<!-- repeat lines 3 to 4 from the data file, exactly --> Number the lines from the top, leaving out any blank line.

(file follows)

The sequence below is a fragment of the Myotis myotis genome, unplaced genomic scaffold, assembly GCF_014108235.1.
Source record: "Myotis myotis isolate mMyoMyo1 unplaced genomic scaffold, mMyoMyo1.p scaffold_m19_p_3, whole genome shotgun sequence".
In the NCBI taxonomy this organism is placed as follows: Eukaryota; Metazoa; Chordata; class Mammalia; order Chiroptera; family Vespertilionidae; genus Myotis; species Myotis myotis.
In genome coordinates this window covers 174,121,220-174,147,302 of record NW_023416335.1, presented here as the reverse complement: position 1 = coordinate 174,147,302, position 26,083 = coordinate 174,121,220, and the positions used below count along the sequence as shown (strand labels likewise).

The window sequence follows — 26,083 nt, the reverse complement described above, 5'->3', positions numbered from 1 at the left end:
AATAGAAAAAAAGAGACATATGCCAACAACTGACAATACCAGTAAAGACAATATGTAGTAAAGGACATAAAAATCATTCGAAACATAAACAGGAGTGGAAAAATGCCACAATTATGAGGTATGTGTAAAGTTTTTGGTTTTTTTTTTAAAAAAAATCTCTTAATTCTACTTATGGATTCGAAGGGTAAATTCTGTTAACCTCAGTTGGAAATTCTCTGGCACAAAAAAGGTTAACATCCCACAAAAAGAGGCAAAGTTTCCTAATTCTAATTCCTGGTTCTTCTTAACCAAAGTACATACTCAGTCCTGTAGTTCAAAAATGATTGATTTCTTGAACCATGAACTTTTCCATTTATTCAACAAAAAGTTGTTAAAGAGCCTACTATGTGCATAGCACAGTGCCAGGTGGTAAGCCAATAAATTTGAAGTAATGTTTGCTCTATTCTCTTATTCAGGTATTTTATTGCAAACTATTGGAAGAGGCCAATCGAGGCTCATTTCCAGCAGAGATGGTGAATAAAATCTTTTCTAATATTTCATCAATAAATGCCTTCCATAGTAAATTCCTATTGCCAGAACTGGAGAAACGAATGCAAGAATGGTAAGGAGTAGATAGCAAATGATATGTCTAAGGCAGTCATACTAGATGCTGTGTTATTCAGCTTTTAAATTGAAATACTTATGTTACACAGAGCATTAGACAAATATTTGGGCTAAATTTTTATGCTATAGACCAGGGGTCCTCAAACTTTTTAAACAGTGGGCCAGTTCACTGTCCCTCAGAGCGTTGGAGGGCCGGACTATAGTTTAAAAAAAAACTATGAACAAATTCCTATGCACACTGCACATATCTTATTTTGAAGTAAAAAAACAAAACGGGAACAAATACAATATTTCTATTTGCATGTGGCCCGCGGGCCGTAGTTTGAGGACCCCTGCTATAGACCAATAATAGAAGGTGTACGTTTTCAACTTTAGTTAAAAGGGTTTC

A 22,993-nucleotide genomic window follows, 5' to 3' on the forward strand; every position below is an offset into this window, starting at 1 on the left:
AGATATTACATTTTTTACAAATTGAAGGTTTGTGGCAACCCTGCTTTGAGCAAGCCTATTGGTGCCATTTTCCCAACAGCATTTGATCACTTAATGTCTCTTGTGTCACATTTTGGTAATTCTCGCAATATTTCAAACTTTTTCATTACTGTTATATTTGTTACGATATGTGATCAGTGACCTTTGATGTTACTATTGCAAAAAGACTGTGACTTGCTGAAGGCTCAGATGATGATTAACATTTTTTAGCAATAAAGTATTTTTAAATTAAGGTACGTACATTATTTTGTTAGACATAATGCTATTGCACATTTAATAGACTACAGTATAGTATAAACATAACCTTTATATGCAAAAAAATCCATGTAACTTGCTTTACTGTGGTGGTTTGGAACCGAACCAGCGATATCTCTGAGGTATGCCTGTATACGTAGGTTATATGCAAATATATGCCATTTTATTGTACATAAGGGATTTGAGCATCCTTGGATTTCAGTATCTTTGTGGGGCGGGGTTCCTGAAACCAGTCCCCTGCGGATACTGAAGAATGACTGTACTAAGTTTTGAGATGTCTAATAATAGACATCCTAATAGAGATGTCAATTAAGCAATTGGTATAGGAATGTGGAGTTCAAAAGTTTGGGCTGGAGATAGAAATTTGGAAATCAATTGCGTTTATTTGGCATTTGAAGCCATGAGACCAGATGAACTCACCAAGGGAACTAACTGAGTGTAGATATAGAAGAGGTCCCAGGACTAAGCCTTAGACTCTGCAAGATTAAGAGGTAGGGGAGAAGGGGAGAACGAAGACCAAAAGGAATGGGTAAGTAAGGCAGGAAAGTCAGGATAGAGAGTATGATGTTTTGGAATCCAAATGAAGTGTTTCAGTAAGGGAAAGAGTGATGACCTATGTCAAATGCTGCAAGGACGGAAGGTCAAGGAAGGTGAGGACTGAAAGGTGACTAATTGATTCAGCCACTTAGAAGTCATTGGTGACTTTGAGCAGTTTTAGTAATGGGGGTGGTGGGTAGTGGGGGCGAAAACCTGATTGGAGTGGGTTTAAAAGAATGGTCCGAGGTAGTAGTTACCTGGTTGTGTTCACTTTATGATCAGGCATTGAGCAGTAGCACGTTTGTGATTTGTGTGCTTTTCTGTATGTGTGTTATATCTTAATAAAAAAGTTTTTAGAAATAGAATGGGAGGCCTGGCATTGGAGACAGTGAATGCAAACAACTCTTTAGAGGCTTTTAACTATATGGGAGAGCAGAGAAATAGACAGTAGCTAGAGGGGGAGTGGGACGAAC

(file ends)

In the NCBI taxonomy this organism is placed as follows: Eukaryota; Metazoa; Chordata; class Mammalia; order Chiroptera; family Vespertilionidae; genus Myotis; species Myotis myotis.
In genome coordinates this window covers 174,121,220-174,147,302 of record NW_023416335.1, presented here as the reverse complement: position 1 = coordinate 174,147,302, position 26,083 = coordinate 174,121,220, and the positions used below count along the sequence as shown (strand labels likewise).